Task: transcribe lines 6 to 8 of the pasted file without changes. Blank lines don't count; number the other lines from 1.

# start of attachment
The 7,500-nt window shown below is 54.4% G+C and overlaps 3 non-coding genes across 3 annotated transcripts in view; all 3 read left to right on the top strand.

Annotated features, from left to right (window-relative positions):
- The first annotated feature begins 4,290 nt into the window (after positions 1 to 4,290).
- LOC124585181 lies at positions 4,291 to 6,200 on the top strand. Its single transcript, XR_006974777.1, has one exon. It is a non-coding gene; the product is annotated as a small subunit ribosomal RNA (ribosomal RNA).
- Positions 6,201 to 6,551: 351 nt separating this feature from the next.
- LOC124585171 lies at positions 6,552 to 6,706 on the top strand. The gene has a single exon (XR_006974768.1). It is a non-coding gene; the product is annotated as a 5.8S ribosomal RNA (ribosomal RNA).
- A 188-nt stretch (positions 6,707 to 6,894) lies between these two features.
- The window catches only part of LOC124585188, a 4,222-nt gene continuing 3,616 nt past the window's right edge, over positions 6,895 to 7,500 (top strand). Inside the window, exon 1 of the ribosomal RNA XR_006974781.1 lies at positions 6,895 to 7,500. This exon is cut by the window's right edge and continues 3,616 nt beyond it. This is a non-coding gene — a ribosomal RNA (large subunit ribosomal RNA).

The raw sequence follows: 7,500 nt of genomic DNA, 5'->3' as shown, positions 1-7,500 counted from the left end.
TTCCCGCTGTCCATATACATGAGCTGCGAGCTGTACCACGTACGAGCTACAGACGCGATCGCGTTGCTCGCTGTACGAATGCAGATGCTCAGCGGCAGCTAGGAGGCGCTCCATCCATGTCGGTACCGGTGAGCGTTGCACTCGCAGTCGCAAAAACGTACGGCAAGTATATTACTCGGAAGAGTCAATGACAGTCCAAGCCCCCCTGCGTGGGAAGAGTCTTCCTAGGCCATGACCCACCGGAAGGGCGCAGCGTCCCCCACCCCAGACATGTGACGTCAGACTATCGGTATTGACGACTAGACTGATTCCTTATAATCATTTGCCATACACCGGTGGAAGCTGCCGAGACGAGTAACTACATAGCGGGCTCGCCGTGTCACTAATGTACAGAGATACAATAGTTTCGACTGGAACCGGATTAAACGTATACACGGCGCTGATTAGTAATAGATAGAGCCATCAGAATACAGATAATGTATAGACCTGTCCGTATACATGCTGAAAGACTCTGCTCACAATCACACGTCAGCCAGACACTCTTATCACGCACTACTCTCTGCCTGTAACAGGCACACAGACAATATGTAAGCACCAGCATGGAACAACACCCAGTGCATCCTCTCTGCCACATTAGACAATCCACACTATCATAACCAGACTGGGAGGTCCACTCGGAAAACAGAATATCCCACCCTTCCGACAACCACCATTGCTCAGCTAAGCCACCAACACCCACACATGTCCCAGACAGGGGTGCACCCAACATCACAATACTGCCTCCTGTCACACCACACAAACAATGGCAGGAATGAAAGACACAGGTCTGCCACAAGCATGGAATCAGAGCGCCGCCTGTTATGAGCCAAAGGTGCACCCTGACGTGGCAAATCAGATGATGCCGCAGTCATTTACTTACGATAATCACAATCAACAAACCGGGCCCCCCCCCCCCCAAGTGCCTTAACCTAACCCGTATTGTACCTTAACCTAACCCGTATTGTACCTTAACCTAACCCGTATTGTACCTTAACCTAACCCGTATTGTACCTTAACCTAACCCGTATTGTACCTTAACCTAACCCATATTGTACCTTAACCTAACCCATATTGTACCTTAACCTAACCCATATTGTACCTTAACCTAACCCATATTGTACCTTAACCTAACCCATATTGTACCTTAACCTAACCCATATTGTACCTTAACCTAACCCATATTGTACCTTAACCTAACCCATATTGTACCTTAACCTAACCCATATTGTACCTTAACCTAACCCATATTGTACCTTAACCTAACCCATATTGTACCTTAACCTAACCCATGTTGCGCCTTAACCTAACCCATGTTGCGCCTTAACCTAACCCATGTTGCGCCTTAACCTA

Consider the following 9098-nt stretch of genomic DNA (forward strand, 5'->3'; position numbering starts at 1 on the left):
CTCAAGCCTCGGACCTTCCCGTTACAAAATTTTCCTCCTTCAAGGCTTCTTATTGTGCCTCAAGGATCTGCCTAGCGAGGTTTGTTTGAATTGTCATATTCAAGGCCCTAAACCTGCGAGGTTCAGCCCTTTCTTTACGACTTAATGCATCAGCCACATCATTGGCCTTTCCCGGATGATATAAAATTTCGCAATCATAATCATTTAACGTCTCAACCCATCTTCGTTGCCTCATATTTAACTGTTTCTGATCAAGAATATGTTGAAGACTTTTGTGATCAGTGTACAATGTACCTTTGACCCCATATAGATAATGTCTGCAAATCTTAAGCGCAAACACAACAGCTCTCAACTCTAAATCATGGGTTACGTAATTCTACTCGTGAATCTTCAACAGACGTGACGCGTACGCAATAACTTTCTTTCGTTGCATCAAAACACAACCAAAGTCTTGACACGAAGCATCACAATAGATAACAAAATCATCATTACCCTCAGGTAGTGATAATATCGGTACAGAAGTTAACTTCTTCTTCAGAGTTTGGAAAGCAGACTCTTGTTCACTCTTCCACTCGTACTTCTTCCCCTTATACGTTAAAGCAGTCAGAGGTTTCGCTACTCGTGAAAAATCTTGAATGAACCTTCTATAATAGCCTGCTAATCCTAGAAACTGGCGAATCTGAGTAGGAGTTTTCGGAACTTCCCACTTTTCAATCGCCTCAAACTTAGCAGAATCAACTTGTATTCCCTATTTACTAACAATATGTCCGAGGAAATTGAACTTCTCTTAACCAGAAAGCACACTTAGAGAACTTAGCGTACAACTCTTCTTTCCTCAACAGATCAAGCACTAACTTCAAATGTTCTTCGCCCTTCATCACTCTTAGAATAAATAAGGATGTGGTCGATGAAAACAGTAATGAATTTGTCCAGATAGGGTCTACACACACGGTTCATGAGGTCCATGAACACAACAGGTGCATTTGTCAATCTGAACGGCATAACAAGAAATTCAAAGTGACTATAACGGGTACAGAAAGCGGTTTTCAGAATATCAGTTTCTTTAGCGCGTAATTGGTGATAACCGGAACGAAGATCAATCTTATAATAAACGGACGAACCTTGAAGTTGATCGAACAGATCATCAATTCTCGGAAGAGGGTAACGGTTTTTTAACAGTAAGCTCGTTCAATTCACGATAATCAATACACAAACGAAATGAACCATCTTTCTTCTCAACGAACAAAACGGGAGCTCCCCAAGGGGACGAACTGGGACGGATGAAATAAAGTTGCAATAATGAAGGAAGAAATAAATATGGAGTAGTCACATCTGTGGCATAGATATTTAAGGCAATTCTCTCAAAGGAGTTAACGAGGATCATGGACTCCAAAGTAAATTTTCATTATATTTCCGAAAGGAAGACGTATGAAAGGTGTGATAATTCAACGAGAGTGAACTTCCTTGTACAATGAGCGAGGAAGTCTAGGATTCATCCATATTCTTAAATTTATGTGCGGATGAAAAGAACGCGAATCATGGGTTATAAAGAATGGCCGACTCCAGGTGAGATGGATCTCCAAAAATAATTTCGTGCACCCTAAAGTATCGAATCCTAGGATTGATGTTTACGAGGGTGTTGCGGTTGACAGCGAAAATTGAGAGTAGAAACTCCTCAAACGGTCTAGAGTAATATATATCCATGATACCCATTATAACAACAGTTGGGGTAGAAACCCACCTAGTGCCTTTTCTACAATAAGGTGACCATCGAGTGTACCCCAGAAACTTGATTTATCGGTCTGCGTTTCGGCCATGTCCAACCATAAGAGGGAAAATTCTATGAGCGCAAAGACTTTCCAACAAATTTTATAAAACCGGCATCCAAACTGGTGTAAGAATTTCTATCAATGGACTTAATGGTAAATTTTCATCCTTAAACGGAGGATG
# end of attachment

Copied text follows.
- LOC124585171 lies at positions 6,552 to 6,706 on the top strand. The gene has a single exon (XR_006974768.1). It is a non-coding gene; the product is annotated as a 5.8S ribosomal RNA (ribosomal RNA).
- A 188-nt stretch (positions 6,707 to 6,894) lies between these two features.
- The window catches only part of LOC124585188, a 4,222-nt gene continuing 3,616 nt past the window's right edge, over positions 6,895 to 7,500 (top strand). Inside the window, exon 1 of the ribosomal RNA XR_006974781.1 lies at positions 6,895 to 7,500. This exon is cut by the window's right edge and continues 3,616 nt beyond it. This is a non-coding gene — a ribosomal RNA (large subunit ribosomal RNA).